Published on:

Ainsworth v. Chandler – Premise Liability Claim Success Hinges on Plaintiff Status

One of the first things our Fort Myers premises liability lawyers will do in reviewing a trip-and-fall case is to determine the legal status of the plaintiff at the time of the incident.
staircase.jpg
That is, was the plaintiff a business invitee? A licensee? Or a trespasser? For each classification, the level of duty owed by a defendant is going to vary, which means plaintiff legal status can guide the entire course of a case.

The highest degree of duty owed is to that of a business invitee, who is on the property for the financial benefit of the property owner. A prime example would be a customer at the grocery store. A licensee, meanwhile, is someone who is on the property for some purpose other than commercial. An example would be a social guest. An finally, a trespasser would be someone who did not have permission to be on the property. Trespassers can sue property owners for injuries, but usually only if the owner knew trespassers routinely came on site and failed to address or warn of a hazard that wasn’t obvious. The one exception is children, and the most common example in Florida would be a child who enters an unprotected swimming pool area.

The most common types of claim fall into the first two categories. Sometimes, the distinction is rather straightforward. However, as the case of Ainsworth v. Chandler illustrates, there is always potential for the answer to be convoluted.

In this case, plaintiff was injured while descending the stairs of an electronics supply store, where she had just purchased four smoke detectors. A coil of wire she hadn’t previously noticed caught her foot, and she tripped, slamming hard onto the ground. Her vision has since never been the same. She also suffered persistent headaches, tooth loss and a severe sprain to her ankle.

It was later revealed the store owner had been cited several times by code inspectors for having potentially hazardous material in the hallway.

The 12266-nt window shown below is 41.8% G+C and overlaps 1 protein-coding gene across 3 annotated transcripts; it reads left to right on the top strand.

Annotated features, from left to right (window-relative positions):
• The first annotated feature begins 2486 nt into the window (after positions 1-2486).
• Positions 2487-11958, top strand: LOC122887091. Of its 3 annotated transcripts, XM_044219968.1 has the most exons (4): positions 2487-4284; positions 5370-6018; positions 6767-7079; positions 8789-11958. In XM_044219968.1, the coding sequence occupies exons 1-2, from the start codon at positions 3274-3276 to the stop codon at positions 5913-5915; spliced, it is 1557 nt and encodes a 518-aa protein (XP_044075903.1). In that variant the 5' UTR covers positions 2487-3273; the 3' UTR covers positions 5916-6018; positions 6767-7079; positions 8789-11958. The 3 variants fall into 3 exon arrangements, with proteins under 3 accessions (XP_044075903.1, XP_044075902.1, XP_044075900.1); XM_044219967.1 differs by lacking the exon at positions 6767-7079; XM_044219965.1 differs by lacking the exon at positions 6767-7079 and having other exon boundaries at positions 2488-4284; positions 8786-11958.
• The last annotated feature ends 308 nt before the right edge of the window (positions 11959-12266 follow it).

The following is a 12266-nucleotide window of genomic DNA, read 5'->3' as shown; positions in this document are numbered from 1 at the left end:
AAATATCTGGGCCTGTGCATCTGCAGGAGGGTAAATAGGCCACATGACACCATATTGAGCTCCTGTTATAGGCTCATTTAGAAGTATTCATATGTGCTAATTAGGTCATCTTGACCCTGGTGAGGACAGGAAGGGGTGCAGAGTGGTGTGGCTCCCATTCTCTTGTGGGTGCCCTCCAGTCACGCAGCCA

This might seem an easy claim. But at the time of the incident, she was at the store visiting with her boyfriend (now husband) who owned the store. The store owner’s insurance carrier contended that made her a social guest, rather than a business invitee, which meant he owed her a lesser duty of care – a duty to either address or warn of the condition if known, as opposed to being required to simply exercise a reasonable duty of care (at least according to Vermont state law, where this case unfolded).

Trial court sided with defendant, granting summary judgment after finding owner did not breach his duty of care to plaintiff as a social guest/licensee.

However, the Vermont Supreme Court upon review found the facts do not conclusively establish plaintiff’s status as a licensee, as opposed to an invitee. That means the trial court was incorrect in granting summary judgment, which is only proper when the case can be decided as a matter of law rather than a matter of fact. Because triers of fact remained, the trip-and-fall lawsuit was remanded for trial.

Call Associates and Bruce L. Scheiner, Attorneys for the Injured, at 1-800-646-1210.

Additional Resources:
Ainsworth v. Chandler, Aug. 29, 2014, Vermont Supreme Court
More Blog Entries:
Hillstone v. P.F. Chang’s – Slip-and-Fall Case Delves Into Commercial Lease Law, Sept. 15, 2014, Fort Myers Premises Liability Lawyer Blog